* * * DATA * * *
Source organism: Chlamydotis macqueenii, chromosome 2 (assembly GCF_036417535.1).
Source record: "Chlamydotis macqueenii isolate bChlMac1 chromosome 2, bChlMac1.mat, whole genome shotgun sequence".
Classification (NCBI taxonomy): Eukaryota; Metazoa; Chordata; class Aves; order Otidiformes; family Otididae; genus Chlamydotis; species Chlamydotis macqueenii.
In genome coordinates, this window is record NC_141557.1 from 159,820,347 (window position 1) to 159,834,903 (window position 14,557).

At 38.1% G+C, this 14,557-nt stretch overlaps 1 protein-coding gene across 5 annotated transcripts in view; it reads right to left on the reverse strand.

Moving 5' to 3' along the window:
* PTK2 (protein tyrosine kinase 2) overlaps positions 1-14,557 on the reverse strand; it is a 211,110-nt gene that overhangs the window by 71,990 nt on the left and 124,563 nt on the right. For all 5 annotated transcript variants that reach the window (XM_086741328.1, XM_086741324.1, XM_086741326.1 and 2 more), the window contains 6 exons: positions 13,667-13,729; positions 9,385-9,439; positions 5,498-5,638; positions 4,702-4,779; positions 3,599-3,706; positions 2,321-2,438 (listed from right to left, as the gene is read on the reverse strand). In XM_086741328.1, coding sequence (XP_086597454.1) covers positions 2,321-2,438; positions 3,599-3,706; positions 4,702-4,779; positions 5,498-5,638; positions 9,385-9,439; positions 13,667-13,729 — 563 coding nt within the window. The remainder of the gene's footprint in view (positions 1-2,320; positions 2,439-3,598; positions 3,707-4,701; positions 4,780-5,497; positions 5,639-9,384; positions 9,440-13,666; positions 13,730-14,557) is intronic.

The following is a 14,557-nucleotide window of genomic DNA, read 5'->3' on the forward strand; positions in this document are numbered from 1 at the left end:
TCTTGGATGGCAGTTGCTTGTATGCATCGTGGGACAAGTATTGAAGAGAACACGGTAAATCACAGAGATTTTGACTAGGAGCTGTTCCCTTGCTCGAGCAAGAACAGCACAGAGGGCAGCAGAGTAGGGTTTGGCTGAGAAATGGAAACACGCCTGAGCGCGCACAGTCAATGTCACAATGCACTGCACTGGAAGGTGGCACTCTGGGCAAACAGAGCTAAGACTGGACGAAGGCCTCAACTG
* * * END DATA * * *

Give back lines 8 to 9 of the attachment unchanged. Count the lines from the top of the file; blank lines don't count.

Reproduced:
The following is a 14,557-nucleotide window of genomic DNA, read 5'->3' on the forward strand; positions in this document are numbered from 1 at the left end:
TCTTGGATGGCAGTTGCTTGTATGCATCGTGGGACAAGTATTGAAGAGAACACGGTAAATCACAGAGATTTTGACTAGGAGCTGTTCCCTTGCTCGAGCAAGAACAGCACAGAGGGCAGCAGAGTAGGGTTTGGCTGAGAAATGGAAACACGCCTGAGCGCGCACAGTCAATGTCACAATGCACTGCACTGGAAGGTGGCACTCTGGGCAAACAGAGCTAAGACTGGACGAAGGCCTCAACTG